Minister of Financial Services, Hon. C. V. Hope Strachan, under whose portfolio the BBSQ resides, signed the documents on April 30, 2015, to establish the Caribbean Cooperation for Accreditation (CCA) Scheme, and to recognise the Bureau of Standards Jamaica’s (BSJ) Mass Metrology Laboratory as the Caribbean Reference Laboratory (CaRL) for Mass Metrology.
Accreditation, which is a third-party attestation, refers to the demonstration of competence in certification, inspection and testing, by a conformity assessment body. The CCA Scheme brings together such bodies for the purpose of mutual cooperation and collaboration toward facilitating trade in the Caribbean region and internationally. CROSQ coordinates the support services for these facilities.
Metrology, on the other hand, is the science of measurement; and the CaRL Scheme is aimed at providing economical and sustainable traceability in specific quantities by National Metrology Institutes (NMI) within the region. A CaRL is a metrology laboratory within a NMI or Designated Institute in the CARICOM region, recognised by CROSQ as a regional reference lab for a specific measurement quantity or magnitude within a defined scope.
The signing of the two documents have begun the process of moving the national standards body, BBSQ in The Bahamas, from its early conceptual phase into being the premier institution in the country for quality infrastructure services.
With the CCA Scheme in place, the BBSQ will be better able to access economical and readily available accreditation services through the Jamaica National Agency for Accreditation (JANAAC) and the Trinidad and Tobago Laboratory Accreditation Service (TTLABS); be able to facilitate the development of regional quality infrastructure as well as facilitate regional and international trade; provide avenues for manufacturers to expand their markets, as well as give them local access to internationally recognised conformity assessment services, among other benefits.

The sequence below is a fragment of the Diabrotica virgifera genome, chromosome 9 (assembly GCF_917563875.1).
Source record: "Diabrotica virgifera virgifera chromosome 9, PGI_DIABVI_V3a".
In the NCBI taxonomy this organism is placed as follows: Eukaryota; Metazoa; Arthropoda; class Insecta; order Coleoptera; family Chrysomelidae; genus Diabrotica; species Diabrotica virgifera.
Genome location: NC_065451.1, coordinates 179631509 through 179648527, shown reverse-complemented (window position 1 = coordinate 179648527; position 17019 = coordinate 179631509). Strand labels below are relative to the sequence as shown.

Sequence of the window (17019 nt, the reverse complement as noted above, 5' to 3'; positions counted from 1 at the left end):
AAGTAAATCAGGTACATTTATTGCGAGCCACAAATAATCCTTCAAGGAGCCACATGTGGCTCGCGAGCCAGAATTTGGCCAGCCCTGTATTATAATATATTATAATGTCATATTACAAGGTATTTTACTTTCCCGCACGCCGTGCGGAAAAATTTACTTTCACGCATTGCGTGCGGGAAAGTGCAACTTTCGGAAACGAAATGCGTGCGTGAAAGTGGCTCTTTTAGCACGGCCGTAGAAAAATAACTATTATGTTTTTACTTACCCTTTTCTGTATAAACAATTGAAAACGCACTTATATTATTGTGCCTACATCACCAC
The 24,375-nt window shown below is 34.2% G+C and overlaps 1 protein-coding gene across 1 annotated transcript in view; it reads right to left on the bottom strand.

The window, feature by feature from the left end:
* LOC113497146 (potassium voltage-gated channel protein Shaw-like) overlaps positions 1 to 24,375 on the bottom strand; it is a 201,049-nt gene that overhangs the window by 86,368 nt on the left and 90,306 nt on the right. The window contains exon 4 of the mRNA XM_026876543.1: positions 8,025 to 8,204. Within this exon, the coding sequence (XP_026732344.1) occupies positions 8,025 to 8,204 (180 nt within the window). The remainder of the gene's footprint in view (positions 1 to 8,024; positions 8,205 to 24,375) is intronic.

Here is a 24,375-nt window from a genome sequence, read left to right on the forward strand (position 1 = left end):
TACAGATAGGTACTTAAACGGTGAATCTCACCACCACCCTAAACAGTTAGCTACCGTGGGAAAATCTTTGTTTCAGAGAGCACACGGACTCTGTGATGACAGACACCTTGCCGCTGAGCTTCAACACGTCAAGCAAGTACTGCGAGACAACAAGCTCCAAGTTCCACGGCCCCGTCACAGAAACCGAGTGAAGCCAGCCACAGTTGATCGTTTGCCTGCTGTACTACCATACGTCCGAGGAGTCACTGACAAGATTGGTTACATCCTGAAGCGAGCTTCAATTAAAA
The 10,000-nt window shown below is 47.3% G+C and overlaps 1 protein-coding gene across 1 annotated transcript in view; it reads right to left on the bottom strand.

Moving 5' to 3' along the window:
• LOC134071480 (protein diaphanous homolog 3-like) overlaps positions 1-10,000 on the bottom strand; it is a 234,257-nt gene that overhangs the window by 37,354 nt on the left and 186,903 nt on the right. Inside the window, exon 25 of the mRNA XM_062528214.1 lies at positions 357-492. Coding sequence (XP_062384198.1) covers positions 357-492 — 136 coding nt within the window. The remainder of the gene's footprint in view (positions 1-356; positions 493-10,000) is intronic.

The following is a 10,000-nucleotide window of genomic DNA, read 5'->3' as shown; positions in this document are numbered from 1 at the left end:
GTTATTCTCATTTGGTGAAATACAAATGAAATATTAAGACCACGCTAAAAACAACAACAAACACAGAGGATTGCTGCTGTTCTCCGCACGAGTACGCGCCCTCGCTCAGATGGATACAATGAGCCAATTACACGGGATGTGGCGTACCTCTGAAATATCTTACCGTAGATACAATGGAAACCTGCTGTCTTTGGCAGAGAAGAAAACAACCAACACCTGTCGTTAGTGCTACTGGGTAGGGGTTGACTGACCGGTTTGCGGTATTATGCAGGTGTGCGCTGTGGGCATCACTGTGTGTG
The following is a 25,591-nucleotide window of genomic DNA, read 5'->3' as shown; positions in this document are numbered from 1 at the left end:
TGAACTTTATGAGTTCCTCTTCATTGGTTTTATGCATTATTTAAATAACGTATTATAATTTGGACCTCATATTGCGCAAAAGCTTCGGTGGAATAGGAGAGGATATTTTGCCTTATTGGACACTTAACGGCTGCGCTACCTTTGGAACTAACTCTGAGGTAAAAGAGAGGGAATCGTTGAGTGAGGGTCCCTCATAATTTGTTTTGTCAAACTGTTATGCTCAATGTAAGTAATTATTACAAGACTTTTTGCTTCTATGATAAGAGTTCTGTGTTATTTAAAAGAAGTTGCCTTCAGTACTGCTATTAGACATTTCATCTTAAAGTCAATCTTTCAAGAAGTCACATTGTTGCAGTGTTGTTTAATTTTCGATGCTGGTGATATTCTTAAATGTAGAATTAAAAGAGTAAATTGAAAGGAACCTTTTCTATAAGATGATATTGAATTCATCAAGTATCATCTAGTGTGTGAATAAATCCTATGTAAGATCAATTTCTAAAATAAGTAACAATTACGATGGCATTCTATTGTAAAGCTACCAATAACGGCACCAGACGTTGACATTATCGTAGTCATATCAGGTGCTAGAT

Being a signatory to the CaRL MOU for Mass Metrology will mean that the BBSQ will have access to calibrations at reduced cost from the Bureau of Standards Jamaica for its national reference mass standards. This will translate into a reduced cost for maintaining the traceability of mass measurements in The Bahamas. Additionally, the BBSQ will be able to access technical assistance from the BSJ mass metrology experts, which will prove especially important as the BBSQ now develops its capability in this area.
Director of the BBSQ, Dr. Ferguson-Bufford was particularly heartened by the signing of the CaRL MOU between the Bureau of Standards Jamaica, and the Government of The Bahamas. She noted that the role of the CaRL was to provide measurement traceability to the Caribbean region by serving as the ‘entry point’ of the highest measurement capability within the region characterised by having an international recognised quality management system, the smallest measurement uncertainty and highest technical capability in the region.
The completion of the CCA MOU will happen when the CROSQ Council meets in Barbados this week, from May 6 – 8, to set that scheme in motion and empower the Bahamian bureau as far as accreditation services are concerned.
“We have been working for quite some time to get the Bureau of Standards in The Bahamas up and running effectively and the signing of these MOUs demonstrate a commitment to making our country one of the regional leaders of quality infrastructure. We have been sensitizing Bahamians on the importance and benefits of standards, and also promoting and implementing quality services into everything that we do. Now, the Bureau has more power to begin to offer the services that our private and public sectors need to make them more competitive on regional and international markets.